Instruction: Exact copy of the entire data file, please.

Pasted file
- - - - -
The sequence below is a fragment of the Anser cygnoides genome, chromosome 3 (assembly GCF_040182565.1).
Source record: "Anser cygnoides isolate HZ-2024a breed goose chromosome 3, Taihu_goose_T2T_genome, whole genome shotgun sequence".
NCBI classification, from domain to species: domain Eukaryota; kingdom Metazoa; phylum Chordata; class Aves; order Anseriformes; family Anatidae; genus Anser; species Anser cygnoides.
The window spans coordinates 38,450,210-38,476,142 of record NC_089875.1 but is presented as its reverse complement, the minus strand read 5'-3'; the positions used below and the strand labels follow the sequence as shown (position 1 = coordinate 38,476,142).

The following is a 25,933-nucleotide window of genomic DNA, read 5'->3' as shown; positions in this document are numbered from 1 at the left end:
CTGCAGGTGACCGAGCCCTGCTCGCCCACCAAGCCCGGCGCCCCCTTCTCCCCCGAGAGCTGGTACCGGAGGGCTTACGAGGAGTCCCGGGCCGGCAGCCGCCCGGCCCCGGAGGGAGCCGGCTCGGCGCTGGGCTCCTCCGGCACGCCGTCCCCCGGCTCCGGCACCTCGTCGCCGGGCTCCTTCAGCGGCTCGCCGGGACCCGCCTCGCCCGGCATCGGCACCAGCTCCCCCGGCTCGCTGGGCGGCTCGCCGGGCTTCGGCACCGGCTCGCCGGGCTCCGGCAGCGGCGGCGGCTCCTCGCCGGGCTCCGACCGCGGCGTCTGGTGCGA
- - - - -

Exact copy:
The sequence below is a fragment of the Anser cygnoides genome, chromosome 3 (assembly GCF_040182565.1).
Source record: "Anser cygnoides isolate HZ-2024a breed goose chromosome 3, Taihu_goose_T2T_genome, whole genome shotgun sequence".
NCBI classification, from domain to species: domain Eukaryota; kingdom Metazoa; phylum Chordata; class Aves; order Anseriformes; family Anatidae; genus Anser; species Anser cygnoides.
The window spans coordinates 38,450,210-38,476,142 of record NC_089875.1 but is presented as its reverse complement, the minus strand read 5'-3'; the positions used below and the strand labels follow the sequence as shown (position 1 = coordinate 38,476,142).

The following is a 25,933-nucleotide window of genomic DNA, read 5'->3' as shown; positions in this document are numbered from 1 at the left end:
CTGCAGGTGACCGAGCCCTGCTCGCCCACCAAGCCCGGCGCCCCCTTCTCCCCCGAGAGCTGGTACCGGAGGGCTTACGAGGAGTCCCGGGCCGGCAGCCGCCCGGCCCCGGAGGGAGCCGGCTCGGCGCTGGGCTCCTCCGGCACGCCGTCCCCCGGCTCCGGCACCTCGTCGCCGGGCTCCTTCAGCGGCTCGCCGGGACCCGCCTCGCCCGGCATCGGCACCAGCTCCCCCGGCTCGCTGGGCGGCTCGCCGGGCTTCGGCACCGGCTCGCCGGGCTCCGGCAGCGGCGGCGGCTCCTCGCCGGGCTCCGACCGCGGCGTCTGGTGCGA